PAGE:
More than 150,000 arrest records, including fingerprints and DNA, stored on databases connected to the UK Police National Computer (PNC) were accidentally deleted in a massive software glitch, according to The Times.
The error that occurred a week ago, claim sources, may now allow criminals to dodge apprehension, as biometric evidence from crime scenes will fail to be flagged on the PNC - the system that stores and shares criminal records information across the UK - which is owned and operated by the Home Office.
“This is potentially catastrophic. If the data has been deleted, police won’t be able to connect evidence at crime scenes to the perpetrator,” a source was quoted as saying.
Crucial intelligence about suspects accessed by law enforcement agencies for national, regional and local investigations has also reportedly been scrubbed.
The tech blunder also threw the UK’s visa system into temporary disarray, suspending the processing of applications, which are checked against the PNC, for two days. The Home Office has since concluded that there was no risk to processing.
‘Weeding’ Session Gone Awry
The incident reportedly occurred during a weekly “weeding” session to purge the databases of excess information.
Probing the fallout from the error by Home Office and senior police officials may take several days, with crisis meetings held in the wake of the incident.
Deliberate malicious activity, such as a cyberattack, has been ruled out, claim sources cited by the outlet.
In a bid to assuage concerns, senior police officials were cited as having claimed that deleted records did not relate to convicted criminals.
Information pertaining to criminal suspects who had been arrested and released, or charged and acquitted at trial - which is believed to have disappeared from the databases - is, nevertheless, crucial for apprehending suspected perpetrators.
Stored fingerprints and DNA, when used for cross-checking against material discovered at other crime scenes, often allows the police to bring offenders to justice.
As for the exact number of records that were removed, Home Office officials, who are trying to recover some of the information, estimate the volume affected could be revised up or down as the investigation continues.
The embarrassing tech error comes as Britain has been touting its adequate criminal information records despite losing access to the European database in the wake of Brexit.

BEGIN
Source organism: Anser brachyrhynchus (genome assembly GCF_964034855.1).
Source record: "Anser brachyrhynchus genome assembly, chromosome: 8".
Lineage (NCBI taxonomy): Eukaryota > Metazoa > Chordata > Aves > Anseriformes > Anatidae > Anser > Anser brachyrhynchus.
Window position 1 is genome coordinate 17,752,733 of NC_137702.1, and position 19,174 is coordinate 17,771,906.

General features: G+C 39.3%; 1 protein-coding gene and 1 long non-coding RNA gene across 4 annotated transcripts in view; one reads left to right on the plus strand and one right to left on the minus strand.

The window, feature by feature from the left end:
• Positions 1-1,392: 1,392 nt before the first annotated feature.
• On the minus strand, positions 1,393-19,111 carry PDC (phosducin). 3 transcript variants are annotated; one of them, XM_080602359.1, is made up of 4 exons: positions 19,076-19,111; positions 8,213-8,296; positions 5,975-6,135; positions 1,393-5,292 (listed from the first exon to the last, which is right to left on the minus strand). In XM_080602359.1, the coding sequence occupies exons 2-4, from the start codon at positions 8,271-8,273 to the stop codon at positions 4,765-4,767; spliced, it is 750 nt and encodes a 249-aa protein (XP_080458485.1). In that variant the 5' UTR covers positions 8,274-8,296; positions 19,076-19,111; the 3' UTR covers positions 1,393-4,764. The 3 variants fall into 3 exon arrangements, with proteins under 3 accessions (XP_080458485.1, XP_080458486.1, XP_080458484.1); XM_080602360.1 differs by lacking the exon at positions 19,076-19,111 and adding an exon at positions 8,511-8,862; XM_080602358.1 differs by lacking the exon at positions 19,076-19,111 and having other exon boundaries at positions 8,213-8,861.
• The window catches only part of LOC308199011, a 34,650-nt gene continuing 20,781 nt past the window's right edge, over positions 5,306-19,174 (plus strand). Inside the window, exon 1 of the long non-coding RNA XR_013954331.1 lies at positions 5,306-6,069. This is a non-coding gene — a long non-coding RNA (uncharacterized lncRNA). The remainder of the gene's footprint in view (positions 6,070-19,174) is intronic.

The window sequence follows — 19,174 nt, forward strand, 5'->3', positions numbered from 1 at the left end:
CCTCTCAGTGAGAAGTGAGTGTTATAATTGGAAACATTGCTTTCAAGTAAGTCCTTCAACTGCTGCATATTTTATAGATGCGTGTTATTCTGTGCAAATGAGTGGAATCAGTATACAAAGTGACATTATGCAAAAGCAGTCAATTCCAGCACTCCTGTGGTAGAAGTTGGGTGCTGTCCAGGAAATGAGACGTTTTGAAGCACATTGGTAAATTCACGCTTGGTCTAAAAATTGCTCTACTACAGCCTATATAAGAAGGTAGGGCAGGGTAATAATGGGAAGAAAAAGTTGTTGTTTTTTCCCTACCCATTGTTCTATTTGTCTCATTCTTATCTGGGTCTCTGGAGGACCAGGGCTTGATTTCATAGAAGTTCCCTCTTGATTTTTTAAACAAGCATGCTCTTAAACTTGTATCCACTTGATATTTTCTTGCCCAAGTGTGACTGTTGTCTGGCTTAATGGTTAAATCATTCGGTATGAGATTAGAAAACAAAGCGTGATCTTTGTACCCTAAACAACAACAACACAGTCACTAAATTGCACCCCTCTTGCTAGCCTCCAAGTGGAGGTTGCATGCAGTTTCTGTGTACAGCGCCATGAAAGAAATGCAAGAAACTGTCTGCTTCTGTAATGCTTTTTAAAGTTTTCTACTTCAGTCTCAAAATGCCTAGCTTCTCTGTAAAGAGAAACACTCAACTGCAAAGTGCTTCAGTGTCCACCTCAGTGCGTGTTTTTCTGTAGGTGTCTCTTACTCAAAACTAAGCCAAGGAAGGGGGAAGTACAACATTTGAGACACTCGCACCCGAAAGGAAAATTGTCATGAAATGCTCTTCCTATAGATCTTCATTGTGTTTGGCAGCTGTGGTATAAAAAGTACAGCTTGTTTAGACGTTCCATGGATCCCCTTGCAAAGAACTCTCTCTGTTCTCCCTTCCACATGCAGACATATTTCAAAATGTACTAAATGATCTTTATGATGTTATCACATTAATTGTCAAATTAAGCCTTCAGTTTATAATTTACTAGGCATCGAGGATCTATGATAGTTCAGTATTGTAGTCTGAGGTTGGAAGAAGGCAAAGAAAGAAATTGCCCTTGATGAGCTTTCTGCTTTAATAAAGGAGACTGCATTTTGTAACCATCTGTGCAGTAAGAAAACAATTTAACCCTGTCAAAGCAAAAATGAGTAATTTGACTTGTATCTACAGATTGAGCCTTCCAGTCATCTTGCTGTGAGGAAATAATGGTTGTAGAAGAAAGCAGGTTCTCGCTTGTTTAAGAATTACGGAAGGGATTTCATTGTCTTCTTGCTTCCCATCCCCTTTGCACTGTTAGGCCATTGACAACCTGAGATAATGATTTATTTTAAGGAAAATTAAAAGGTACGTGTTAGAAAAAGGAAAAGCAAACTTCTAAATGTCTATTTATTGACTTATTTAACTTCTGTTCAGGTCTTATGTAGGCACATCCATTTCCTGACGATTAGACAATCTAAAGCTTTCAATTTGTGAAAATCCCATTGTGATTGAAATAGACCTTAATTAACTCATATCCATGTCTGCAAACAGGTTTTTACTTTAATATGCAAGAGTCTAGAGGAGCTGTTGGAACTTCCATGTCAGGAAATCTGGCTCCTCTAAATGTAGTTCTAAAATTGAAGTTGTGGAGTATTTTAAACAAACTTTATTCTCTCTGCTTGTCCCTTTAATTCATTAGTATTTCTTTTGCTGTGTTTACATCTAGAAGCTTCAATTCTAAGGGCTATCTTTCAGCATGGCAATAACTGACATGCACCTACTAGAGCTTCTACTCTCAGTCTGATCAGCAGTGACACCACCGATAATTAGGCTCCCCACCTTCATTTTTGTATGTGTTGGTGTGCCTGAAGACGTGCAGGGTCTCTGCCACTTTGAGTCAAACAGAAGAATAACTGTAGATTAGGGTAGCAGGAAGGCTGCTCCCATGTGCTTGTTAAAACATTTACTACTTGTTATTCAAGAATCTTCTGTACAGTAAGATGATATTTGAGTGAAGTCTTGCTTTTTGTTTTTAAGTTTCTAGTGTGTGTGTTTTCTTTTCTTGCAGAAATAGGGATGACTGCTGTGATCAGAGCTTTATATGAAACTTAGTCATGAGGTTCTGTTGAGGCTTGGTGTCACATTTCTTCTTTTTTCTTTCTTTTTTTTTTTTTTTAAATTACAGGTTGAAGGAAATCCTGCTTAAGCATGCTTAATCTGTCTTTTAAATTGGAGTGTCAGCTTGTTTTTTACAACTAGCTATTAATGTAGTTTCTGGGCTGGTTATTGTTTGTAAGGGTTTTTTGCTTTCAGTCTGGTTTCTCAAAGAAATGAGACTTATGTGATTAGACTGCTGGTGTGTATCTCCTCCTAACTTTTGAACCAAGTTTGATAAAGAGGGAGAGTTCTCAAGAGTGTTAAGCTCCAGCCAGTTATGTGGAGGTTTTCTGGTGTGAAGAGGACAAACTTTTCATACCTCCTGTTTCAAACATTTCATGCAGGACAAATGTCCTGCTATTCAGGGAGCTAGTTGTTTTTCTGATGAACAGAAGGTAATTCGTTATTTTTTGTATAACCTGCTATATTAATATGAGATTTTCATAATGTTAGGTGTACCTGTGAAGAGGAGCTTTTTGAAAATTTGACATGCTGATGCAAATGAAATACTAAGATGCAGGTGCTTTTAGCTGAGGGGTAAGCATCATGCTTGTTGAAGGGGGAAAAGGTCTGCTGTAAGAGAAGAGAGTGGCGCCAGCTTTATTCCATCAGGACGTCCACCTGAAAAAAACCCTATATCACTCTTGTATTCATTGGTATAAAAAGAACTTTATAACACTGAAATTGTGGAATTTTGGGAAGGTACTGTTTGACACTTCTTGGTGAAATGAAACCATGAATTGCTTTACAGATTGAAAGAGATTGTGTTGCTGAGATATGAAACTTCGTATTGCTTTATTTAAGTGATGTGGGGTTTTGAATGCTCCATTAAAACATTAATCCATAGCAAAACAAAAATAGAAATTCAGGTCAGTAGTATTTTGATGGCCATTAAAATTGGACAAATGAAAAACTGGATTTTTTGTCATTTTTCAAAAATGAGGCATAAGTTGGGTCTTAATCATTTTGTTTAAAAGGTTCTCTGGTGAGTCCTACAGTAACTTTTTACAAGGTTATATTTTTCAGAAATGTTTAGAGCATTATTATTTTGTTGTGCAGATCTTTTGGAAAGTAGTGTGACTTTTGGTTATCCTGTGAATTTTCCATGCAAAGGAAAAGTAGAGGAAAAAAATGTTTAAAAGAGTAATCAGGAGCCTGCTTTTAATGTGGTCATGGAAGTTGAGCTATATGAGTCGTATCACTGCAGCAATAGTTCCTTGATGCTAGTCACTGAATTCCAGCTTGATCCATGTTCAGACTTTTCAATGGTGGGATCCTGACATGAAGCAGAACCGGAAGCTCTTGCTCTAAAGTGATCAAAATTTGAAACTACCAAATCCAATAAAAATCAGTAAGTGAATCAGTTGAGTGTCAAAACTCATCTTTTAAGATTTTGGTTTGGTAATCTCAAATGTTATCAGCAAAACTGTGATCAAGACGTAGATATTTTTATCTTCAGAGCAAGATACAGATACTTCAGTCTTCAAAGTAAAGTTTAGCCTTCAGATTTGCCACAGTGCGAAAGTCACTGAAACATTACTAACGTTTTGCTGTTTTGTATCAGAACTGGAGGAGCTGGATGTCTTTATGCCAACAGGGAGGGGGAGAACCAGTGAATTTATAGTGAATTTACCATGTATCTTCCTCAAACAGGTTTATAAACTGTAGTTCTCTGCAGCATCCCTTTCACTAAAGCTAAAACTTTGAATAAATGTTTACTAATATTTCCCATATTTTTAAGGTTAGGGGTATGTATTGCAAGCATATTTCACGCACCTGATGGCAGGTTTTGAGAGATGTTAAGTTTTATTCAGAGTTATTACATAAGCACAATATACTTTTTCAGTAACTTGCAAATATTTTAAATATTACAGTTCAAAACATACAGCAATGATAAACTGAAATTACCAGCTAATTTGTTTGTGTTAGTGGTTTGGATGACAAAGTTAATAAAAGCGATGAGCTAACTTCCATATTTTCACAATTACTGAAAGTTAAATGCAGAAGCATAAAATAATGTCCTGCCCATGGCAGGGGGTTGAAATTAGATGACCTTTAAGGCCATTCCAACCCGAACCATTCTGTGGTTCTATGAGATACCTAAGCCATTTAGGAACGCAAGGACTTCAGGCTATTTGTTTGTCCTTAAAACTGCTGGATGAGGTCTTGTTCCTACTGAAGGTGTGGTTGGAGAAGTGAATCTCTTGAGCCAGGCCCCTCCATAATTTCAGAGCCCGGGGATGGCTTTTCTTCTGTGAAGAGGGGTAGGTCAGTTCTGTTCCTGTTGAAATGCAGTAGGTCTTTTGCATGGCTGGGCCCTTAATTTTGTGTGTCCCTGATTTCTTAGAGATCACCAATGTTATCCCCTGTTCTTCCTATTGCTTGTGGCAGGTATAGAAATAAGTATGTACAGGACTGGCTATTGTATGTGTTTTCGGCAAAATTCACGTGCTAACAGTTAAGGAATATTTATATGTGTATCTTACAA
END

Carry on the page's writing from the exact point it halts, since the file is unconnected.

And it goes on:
After Britain penned a Withdrawal deal with the EU, an estimated 40,000 alerts pertaining to European criminals have already been removed from the PNC.
A spokesman for the National Police Chiefs’ Council responded to the report by saying:
“We are aware of an issue with the PNC and are working closely with government to understand the potential operational impacts.”
A spokeswoman for the Home Office was quoted as confirming that officials had joined forces with the police to “resolve this at pace”.
The incident comes as in late October last year the principal database for the police went down for more than 10 hours last week after an engineer unplugged it.
A senior police source had deplored the unprecedented outage as affecting “every aspect of policing” and impacting the PNC as the “backbone of the country’s policing system”.“Without the PNC, you cannot police; it’s the backbone of intelligence for everyday policing, so when it went down on Wednesday, it caused absolute chaos,” the source was cited by The Times as saying.
Police National Computer
Millions of records containing DNA and fingerprint databases are kept on the PNC, enabling real-time checks on people and vehicles. Accordingly, police can see whether a person is wanted, whether there are specific bail conditions to be met, and what threat a suspect might present.
However, after specific periods of time the databases are reassessed and some information is deleted automatically by software, depending on the nature of the criminal offence, the suspect’s history and other factors.
Details of ‘offences, cautions and convictions’ remain in the database until the person concerned reaches 100.
For those who were convicted, DNA and fingerprints are stored indefinitely, except for first convictions for juveniles. For those arrested and released, or acquitted at trial, fingerprint and DNA records are often kept for a period of three years.